- Closer trade ties (huge increase in German exports to China).
- Similar views on economic policy (in 2008 financial crisis both countries found themselves on same side of post-crisis debates).
- Closer politically (German motivation is closer economic ties, China motivation is to counter-balance US).
- Happened after comments from Mario Draghi, the president of the European Central Bank (ECB).
- He hinted again that ECB might soon start a QE (Quantitative Easing) in an attempt to stimulate the eurozone economies.
- QE means lower euro interest rates hence smaller return on euro denominated assets.
- US & UK slight tightening (Fed + BoE expected to gently raise main lending rates).
- Europe continued loosening (ECB expected to keep rates down + try anything to prevent recession & deflation).
- Japan unsure (in midst of huge stimulus plan, but economy gyrating so markets unsure what path BoJ will pursue).
- No - oil price fall is damaging/painful but potential peace dividend with Farc will go a long way, economically, to offset this.
- Currency has fallen by 45%, share price of national energy company (Ecopetrol) has halved, current account deficit will widen (oil > 50% of exports) as will budget deficits (oil accounts for 17% of govt. revenues).
- But positive economic impact of ongoing peace talks with Farc guerrillas (aiming to end 50 years of insurgency, which often hit oil pipelines) is expected to offset economic negatives of oil-related slowdown.
- Bad for oil exporters (i.e. Russia + all OPEC countries - except maybe Saudi Arabia).
- Hurts capital intensive extractive businesses in the medium term.
- Benefits households immediately as cheaper petrol means more disposable income + lower shipping costs, hence good for consumption so, YES, good for global growth.
- 30% tax on purchases of foreign currency and more than doubling of interest rates to over 50%.
- Temporary ban on over-the-counter currency trades + increase in the level of compulsory foreign currency sales by exporters (from 30 to 50%).
- These controls effectively limit the exchangeability of the currency and are aimed at limiting contagion from the Russia crisis.
- Wait, what? Yes, as of 22 Jan 2015 you will need to PAY an interest rate of 0.25% on balances above a certain amount.
- This is an attempt to fight the huge upward pressure on the Swiss franc (as investors see it as a safe haven during the Russian crisis).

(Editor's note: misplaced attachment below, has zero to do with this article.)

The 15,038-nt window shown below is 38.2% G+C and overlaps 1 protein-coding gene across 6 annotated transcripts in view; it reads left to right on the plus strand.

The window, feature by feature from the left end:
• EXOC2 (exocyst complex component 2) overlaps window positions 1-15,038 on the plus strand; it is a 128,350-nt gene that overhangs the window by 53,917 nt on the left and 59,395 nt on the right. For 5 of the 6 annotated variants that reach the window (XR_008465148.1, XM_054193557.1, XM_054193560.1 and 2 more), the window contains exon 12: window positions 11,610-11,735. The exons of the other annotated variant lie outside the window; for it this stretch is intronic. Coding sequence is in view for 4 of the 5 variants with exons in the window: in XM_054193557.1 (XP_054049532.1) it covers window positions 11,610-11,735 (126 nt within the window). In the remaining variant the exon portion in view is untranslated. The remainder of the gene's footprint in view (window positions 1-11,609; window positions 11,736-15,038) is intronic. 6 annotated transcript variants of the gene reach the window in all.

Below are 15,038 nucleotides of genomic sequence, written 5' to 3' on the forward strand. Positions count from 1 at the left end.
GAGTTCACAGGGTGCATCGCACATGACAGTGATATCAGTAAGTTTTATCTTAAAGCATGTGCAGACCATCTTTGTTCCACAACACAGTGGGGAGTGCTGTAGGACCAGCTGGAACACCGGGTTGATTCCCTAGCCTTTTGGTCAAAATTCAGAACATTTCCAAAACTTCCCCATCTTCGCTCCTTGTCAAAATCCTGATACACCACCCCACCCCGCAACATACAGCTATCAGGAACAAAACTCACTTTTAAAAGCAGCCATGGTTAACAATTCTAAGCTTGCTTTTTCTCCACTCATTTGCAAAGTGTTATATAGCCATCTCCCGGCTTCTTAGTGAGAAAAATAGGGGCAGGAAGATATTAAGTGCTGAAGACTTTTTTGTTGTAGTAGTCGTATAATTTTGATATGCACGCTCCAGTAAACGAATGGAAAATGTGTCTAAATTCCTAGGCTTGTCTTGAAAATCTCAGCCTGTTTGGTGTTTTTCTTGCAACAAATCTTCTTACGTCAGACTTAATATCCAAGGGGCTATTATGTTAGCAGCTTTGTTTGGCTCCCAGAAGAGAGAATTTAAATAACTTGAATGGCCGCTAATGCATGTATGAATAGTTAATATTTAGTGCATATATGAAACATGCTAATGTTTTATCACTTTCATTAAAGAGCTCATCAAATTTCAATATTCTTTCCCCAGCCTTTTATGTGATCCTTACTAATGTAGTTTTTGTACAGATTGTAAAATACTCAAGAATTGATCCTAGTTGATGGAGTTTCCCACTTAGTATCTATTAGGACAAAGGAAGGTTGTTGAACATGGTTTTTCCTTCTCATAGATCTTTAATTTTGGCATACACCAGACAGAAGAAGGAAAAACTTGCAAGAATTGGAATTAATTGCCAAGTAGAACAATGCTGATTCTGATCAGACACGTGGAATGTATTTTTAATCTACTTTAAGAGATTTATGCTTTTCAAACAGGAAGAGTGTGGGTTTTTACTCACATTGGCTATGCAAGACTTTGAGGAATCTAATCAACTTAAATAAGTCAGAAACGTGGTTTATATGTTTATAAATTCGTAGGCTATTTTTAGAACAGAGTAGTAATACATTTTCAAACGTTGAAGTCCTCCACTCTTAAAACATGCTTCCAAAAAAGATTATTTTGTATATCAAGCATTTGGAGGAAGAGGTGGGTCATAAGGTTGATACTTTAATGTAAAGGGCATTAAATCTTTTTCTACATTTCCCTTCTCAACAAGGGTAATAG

- This negative interest rate makes it less attractive to hold Swiss francs investments, and hence tempers the upward pressure on the currency.
- FX intervention in the spot market (US$4.6bn in reserves), i.e. buy roubles from anyone who is selling.
- Quantitative tightening, i.e. limit provision of rouble liquidity to the banking sector (opposite of Quantitative Easing).
- Additional interest rate rises and, as a final resort, some form of exchange controls.
- Because OPEC's leader, Saudi Arabia, has decided not to.
- Saudi Arabia is now prioritising its own long-term market share over short/medium-term revenue maxmisation.
- Oil production costs in US > those in OPEC countries, especially Saudi Arabia, so low oil price is bad for US oil (supply less likely to expand) and hence allows Saudi Arabia to maintain (or even increase) its market share.
- Saudi has built up huge excess capacity and has a very low extraction rate, hence has the ability to go it alone despite the wishes of other major OPEC members like Iran and other oil exporters like Russia (lower oil prices limit what Saudi believes are Russia and Iran's destructive geopolitical activities in the Middle East).
- Saudi has huge foreign exchange reserves hence a big cushion to lost oil revenues when oil price falls.
- Saudi putting national interests (maintaining market share and staying the world's top oil producer) ahead of OPEC interests (maximising oil revenues for all members).